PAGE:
Chapter 3

Some ARM Instructions

Today we will get started learning some ARM instructions. But first some facts you should keep in mind (relating to speed):

  • Always align your data. use .align.align 4, 16bit = .align 2 The CPU can do some funky things when you use non-aligned addresses which are bound to slow things up.
  • Instructions that don't access memory are quite fast, make maximum use of your registers instead of loading values from memory. Use a MOV and ADD to load a 32bit value, instead of an LDR from ROM.
  • It's late ;), if you have some speed tips, feel free to email me.
  • The LDR Instruction

    The LDR Instruction is quite multipurpose, although it's main purpose is to load (read) a value from memory. It can use many addressing modes, some of which I don't even know... Find a manual. I was lucky enough to find "ARM Architecture Reference Manual 2nd Edition" at a local bargain book store. There's also some manuals on The simplest of the LDR instructions loads a value that get's "pooled" in ROM (or whereever you're running your code from. Looks like this:
    ldr r0,=0x32bitnumber (where 0x32bitnumber is a 32bit number, such as 0x403, 0xCAFEBABE, 0xBAD00FED, 0x6000000...).

    The number is actually stored in the "pool", the assembler will do this automatically. Typically, you should explicitly tell it where it can put a pool by saying .ltorg after each subroutine (or at the end of the file if you're doing something small).

    The next mode reads from an address stored in another register, example:
    ldr r0, [r1]

    This will load r0 with the 32bit word at the address in r1. (in C, it's similar to r0 = *r1;)

    This brings up a syntax point, when a register has brackets [around] it, the instruction is typically refering to the RAM contents of the address in the register in brackets and not the register's value itself.

    There are a few more modes that you should be aware of: (I will use r0, but any register can actually be used. A register can also be used in place of #offset.)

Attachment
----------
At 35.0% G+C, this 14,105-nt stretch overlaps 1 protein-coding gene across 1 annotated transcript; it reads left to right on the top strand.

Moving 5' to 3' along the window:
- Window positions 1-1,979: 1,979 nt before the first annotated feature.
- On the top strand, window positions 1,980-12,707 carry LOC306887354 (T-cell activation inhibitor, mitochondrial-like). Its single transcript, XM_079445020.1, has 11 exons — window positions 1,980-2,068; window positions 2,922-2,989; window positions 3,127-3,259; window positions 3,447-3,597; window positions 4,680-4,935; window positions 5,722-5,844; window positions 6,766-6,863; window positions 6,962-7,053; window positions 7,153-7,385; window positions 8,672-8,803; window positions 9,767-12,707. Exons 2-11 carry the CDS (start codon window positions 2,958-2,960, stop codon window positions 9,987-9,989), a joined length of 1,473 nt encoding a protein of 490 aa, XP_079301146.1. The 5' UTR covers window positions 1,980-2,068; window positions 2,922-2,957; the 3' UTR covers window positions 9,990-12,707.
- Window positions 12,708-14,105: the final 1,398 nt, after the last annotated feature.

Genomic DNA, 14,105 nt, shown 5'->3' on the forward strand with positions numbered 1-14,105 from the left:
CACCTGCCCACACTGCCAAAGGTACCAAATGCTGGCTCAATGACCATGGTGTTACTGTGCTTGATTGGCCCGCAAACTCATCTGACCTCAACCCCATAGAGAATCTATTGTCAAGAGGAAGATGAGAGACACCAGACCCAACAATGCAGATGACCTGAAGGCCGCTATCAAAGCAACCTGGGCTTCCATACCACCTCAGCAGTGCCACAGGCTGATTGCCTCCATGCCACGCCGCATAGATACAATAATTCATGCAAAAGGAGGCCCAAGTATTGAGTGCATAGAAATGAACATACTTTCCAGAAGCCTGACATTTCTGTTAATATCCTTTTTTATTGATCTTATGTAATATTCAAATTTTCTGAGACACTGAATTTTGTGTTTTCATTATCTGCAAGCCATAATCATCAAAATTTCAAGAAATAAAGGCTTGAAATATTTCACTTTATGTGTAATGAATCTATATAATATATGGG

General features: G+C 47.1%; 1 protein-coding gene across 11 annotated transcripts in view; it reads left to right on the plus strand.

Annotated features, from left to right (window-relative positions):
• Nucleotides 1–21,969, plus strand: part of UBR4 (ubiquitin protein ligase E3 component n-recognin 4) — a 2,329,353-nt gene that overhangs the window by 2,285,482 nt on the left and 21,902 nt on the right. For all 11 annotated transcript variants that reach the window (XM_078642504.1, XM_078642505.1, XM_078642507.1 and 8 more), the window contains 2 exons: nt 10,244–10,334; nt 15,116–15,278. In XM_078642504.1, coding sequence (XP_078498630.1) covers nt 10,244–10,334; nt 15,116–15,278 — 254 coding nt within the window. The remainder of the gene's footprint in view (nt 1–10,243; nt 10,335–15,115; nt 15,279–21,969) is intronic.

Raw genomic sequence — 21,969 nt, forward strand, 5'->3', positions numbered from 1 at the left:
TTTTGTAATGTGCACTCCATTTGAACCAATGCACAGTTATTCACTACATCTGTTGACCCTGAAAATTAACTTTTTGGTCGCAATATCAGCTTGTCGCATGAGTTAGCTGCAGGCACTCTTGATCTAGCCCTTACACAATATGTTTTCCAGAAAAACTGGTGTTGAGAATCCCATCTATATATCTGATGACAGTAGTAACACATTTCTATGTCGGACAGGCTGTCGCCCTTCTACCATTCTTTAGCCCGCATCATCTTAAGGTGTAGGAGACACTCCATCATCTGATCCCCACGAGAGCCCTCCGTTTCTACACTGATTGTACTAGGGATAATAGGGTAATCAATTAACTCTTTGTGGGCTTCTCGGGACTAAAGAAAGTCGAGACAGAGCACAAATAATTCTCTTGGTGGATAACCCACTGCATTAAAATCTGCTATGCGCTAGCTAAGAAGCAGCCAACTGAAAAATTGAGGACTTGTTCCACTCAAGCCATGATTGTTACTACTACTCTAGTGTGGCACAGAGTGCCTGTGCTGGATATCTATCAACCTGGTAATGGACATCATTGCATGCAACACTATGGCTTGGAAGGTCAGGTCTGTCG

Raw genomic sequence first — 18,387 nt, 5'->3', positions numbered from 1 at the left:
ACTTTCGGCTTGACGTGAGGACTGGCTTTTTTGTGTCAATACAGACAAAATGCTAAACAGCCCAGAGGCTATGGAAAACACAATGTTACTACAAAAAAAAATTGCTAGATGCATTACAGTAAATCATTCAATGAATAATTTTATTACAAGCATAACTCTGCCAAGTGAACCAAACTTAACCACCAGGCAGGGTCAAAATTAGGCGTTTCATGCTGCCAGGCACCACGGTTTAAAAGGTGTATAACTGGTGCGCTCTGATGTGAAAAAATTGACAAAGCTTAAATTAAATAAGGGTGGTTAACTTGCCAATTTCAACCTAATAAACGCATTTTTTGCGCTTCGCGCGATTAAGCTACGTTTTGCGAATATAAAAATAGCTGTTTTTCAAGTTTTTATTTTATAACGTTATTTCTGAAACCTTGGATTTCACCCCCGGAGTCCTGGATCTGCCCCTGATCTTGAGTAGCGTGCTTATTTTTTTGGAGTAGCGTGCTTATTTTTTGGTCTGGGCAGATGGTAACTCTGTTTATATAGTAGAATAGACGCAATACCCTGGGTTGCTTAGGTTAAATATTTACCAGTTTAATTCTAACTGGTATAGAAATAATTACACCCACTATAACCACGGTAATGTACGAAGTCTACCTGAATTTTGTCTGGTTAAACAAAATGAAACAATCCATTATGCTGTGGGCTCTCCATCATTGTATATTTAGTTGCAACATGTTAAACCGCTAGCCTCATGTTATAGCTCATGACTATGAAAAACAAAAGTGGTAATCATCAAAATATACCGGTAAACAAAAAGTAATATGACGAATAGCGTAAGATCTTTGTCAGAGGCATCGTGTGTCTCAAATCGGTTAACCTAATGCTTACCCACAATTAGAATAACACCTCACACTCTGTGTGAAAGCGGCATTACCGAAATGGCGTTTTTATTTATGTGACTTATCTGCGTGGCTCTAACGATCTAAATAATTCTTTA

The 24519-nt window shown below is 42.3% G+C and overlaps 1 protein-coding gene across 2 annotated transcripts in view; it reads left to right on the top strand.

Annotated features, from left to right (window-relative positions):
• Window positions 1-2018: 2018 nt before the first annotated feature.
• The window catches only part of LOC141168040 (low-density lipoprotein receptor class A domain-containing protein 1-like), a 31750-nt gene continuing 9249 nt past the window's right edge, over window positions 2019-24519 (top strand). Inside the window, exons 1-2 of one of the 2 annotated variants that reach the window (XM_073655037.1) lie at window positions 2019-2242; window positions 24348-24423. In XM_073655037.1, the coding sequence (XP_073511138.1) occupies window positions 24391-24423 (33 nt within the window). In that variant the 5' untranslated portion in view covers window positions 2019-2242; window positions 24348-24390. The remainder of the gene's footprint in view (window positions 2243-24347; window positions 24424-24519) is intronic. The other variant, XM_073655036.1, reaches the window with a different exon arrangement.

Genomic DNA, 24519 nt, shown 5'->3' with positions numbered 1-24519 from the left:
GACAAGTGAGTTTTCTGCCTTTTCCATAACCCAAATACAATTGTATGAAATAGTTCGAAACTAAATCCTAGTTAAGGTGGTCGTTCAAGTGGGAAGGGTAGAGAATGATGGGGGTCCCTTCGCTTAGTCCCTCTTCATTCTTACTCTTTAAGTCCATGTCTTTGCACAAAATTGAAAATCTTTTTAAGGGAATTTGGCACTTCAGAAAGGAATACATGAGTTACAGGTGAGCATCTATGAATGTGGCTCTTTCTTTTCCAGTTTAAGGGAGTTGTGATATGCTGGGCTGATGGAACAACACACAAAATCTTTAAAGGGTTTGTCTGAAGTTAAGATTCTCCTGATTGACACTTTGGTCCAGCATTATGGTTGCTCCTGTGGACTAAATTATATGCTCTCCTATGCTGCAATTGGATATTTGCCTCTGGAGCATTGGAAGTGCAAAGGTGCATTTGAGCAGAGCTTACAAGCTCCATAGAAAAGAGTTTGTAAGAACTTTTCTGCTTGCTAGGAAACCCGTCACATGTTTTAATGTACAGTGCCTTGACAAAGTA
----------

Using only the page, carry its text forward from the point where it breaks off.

[r0, #offset] - The number r0 + #offset is used as the address. (Pre-indexed)
    		if you put a ! after the ending bracket, the address used will be written into r0.
    		This is called "write-back" (or atleast it's a good name for it). Useful in a loop so you
    		don't have to have another instruction to update your address pointer (r0 in these examples).
    [r0], #offset - The number r0 is used as the address and then r0+#offset is written into r0. (Post-indexed)
    			(Write-back is automatic)
    Note that these are addressing modes, and the full instruction looks like this ldr r1, address_mode. So that means we are free to do stuff like
    ldr r1, [r0, r2] or ldr r3, [r2], #4. The first one does: r1 = RAM at address r0+r2, the second: r3 = RAM at address r2, r2=r2+#4. See how robust ARM instructions are? Trust me, you haven't seen anything yet!

    The STR Instruction

    The STR Instruction uses pretty much the same modes as LDR (except for ,=0x32bitnumber). The only difference is: It stores (writes) the value into the memory address instead of reading it. Simple enough/Nuff said.

    The MOV Instruction

    The MOV Instruction is useful in that it moves numbers between registers, it can also include a shift operation. It's syntax looks something like this (reg1,reg2 can be any registers, reg2 is always unchanged by the instruction):

    mov reg1, reg2 {,LSL/LSR/ASR/ROR/RRX  #} - Will move the value in reg2 (possibly shifted by an optional 
    			shift parameter) into reg1. example: mov r0, r1, LSL #2 is r0 = r1 shifted left 2 bits.
    	mov reg1, #0xnumber - Will move the number into reg1. There are restrictions on the number however. It
    			can only be a number that can be made by shifting up a byte sized value.
    Note that doing something like mov r0, r0 is essentially a NOP (does nothing), and if you want to shift a register, a MOV instruction is what you need:
    mov r0, r0, LSL #3 shifts r0 up 3. There are no stand-alone shift instructions in the ARM instruction set.

    The shifting syntax is the same with many instructions (especially math ones like ADD,SUB,EOR,ORR,AND,BIC, all have syntax like MOV, I will not cover the shifting syntax again, except possibly including it in examples for when we go over compatable instructions. If you need help, feel free to email me, and I'll see if I can be of assistance.

    I hope you got all of that, these instructions are quite important. Next, we will cover loading smaller values from RAM, and learn about branches, and then dissect the program from Chapter 1.

    That's all for today, how about Chapter 4? Or the GBA ASM index?

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